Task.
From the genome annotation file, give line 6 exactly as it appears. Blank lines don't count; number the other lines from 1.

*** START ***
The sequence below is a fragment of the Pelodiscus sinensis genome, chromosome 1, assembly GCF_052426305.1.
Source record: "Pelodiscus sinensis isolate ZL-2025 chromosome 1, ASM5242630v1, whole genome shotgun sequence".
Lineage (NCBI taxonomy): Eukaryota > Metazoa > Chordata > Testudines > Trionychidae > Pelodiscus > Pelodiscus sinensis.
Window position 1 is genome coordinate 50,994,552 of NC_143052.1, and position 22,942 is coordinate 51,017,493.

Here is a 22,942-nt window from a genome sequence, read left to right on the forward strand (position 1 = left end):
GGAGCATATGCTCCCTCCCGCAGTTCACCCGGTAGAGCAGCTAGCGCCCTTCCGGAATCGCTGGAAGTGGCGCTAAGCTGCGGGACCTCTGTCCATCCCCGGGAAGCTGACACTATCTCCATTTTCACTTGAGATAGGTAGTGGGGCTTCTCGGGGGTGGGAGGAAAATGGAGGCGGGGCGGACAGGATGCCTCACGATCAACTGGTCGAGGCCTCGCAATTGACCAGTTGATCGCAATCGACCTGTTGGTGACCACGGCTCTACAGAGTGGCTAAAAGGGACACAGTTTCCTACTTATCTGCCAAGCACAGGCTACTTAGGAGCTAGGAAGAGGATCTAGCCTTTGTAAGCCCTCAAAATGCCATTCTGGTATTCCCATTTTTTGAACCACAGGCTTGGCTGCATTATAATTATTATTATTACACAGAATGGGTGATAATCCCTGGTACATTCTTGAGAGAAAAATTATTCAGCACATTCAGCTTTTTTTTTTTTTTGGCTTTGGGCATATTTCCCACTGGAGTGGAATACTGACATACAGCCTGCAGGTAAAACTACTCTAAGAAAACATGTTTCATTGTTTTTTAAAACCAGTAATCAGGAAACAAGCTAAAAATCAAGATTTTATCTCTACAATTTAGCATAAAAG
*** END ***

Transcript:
GGAGCATATGCTCCCTCCCGCAGTTCACCCGGTAGAGCAGCTAGCGCCCTTCCGGAATCGCTGGAAGTGGCGCTAAGCTGCGGGACCTCTGTCCATCCCCGGGAAGCTGACACTATCTCCATTTTCACTTGAGATAGGTAGTGGGGCTTCTCGGGGGTGGGAGGAAAATGGAGGCGGGGCGGACAGGATGCCTCACGATCAACTGGTCGAGGCCTCGCAATTGACCAGTTGATCGCAATCGACCTGTTGGTGACCACGGCTCTACAGAGTGGCTAAAAGGGACACAGTTTCCTACTTATCTGCCAAGCACAGGCTACTTAGGAGCTAGGAAGAGGATCTAGCCTTTGTAAGCCCTCAAAATGCCATTCTGGTATTCCCATTTTTTGAACCACAGGCTTGGCTGCATTATAATTATTATTATTACACAGAATGGGTGATAATCCCTGGTACATTCTTGAGAGAAAAATTATTCAGCACATTCAGCTTTTTTTTTTTTTTGGCTTTGGGCATATTTCCCACTGGAGTGGAATACTGACATACAGCCTGCAGGTAAAACTACTCTAAGAAAACATGTTTCATTGTTTTTTAAAACCAGTAATCAGGAAACAAGCTAAAAATCAAGATTTTATCTCTACAATTTAGCATAAAAG